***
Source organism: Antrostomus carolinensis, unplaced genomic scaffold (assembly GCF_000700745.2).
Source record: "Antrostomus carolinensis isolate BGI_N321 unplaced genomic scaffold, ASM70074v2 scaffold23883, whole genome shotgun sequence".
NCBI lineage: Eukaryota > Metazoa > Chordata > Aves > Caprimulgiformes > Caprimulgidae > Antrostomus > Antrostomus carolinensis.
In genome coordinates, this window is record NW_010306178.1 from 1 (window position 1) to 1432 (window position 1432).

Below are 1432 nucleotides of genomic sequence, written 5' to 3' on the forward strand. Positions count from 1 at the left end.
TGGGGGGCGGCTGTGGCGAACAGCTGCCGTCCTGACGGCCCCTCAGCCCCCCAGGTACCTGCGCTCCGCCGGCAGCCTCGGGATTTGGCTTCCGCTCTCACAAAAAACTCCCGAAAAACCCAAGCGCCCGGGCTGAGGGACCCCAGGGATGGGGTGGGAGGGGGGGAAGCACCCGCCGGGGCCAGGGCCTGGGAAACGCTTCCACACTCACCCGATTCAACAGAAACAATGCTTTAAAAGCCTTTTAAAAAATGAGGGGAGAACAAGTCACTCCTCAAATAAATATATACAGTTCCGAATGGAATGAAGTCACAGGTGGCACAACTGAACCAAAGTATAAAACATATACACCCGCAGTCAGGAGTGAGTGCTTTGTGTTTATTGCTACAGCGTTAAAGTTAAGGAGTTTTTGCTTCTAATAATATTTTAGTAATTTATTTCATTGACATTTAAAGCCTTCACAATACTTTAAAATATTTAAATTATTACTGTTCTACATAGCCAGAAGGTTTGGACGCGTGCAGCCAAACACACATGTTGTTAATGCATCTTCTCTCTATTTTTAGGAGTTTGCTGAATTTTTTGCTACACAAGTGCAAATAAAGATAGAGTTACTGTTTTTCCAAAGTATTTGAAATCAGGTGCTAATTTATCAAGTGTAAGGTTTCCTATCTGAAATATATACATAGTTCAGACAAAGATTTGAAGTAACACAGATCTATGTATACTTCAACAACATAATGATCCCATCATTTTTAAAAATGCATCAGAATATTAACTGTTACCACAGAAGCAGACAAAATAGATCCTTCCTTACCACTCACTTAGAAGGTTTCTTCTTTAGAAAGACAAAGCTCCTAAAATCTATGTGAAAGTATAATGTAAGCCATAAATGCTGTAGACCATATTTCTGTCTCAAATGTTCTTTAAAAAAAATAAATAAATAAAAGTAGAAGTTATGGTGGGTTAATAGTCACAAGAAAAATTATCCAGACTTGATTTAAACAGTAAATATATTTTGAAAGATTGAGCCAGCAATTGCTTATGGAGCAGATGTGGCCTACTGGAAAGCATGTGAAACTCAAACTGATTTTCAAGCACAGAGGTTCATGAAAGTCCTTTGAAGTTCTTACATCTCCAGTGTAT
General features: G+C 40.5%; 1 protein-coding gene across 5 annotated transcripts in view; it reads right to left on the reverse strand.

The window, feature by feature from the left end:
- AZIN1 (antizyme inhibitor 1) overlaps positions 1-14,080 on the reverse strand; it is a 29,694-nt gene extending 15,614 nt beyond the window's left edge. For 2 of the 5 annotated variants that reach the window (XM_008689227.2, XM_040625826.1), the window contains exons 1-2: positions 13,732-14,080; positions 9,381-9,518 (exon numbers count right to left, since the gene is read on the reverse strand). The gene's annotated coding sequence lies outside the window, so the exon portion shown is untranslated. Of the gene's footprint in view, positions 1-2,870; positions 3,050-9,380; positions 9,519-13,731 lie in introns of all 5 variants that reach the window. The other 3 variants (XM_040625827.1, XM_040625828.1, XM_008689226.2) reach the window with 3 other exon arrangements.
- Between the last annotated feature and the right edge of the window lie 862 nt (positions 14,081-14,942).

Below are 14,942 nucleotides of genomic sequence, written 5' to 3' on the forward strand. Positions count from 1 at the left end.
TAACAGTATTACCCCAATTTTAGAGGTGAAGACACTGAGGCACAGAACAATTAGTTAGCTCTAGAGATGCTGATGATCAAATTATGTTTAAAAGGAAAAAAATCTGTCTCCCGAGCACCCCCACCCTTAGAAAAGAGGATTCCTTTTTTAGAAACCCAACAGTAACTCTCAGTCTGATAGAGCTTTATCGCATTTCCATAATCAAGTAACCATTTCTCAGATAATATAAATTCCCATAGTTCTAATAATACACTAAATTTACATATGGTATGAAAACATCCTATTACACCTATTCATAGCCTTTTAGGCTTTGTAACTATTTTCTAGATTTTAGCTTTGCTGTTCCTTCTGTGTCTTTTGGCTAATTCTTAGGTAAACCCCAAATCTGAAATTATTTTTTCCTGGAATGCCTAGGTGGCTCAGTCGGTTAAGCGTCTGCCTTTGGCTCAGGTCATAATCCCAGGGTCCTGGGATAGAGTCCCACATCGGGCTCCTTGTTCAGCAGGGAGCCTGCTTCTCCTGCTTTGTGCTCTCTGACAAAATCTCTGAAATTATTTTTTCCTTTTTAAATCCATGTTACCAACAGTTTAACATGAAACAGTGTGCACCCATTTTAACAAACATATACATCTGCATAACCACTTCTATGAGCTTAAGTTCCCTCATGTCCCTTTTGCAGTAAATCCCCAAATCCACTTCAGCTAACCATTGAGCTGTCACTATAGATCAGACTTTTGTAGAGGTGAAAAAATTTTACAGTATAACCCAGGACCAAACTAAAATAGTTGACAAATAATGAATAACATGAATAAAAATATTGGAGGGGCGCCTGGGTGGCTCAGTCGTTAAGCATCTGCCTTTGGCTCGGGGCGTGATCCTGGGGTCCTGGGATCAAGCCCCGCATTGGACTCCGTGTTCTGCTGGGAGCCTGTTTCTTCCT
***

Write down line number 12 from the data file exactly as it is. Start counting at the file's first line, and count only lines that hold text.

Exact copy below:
TAACAGTATTACCCCAATTTTAGAGGTGAAGACACTGAGGCACAGAACAATTAGTTAGCTCTAGAGATGCTGATGATCAAATTATGTTTAAAAGGAAAAAAATCTGTCTCCCGAGCACCCCCACCCTTAGAAAAGAGGATTCCTTTTTTAGAAACCCAACAGTAACTCTCAGTCTGATAGAGCTTTATCGCATTTCCATAATCAAGTAACCATTTCTCAGATAATATAAATTCCCATAGTTCTAATAATACACTAAATTTACATATGGTATGAAAACATCCTATTACACCTATTCATAGCCTTTTAGGCTTTGTAACTATTTTCTAGATTTTAGCTTTGCTGTTCCTTCTGTGTCTTTTGGCTAATTCTTAGGTAAACCCCAAATCTGAAATTATTTTTTCCTGGAATGCCTAGGTGGCTCAGTCGGTTAAGCGTCTGCCTTTGGCTCAGGTCATAATCCCAGGGTCCTGGGATAGAGTCCCACATCGGGCTCCTTGTTCAGCAGGGAGCCTGCTTCTCCTGCTTTGTGCTCTCTGACAAAATCTCTGAAATTATTTTTTCCTTTTTAAATCCATGTTACCAACAGTTTAACATGAAACAGTGTGCACCCATTTTAACAAACATATACATCTGCATAACCACTTCTATGAGCTTAAGTTCCCTCATGTCCCTTTTGCAGTAAATCCCCAAATCCACTTCAGCTAACCATTGAGCTGTCACTATAGATCAGACTTTTGTAGAGGTGAAAAAATTTTACAGTATAACCCAGGACCAAACTAAAATAGTTGACAAATAATGAATAACATGAATAAAAATATTGGAGGGGCGCCTGGGTGGCTCAGTCGTTAAGCATCTGCCTTTGGCTCGGGGCGTGATCCTGGGGTCCTGGGATCAAGCCCCGCATTGGACTCCGTGTTCTGCTGGGAGCCTGTTTCTTCCT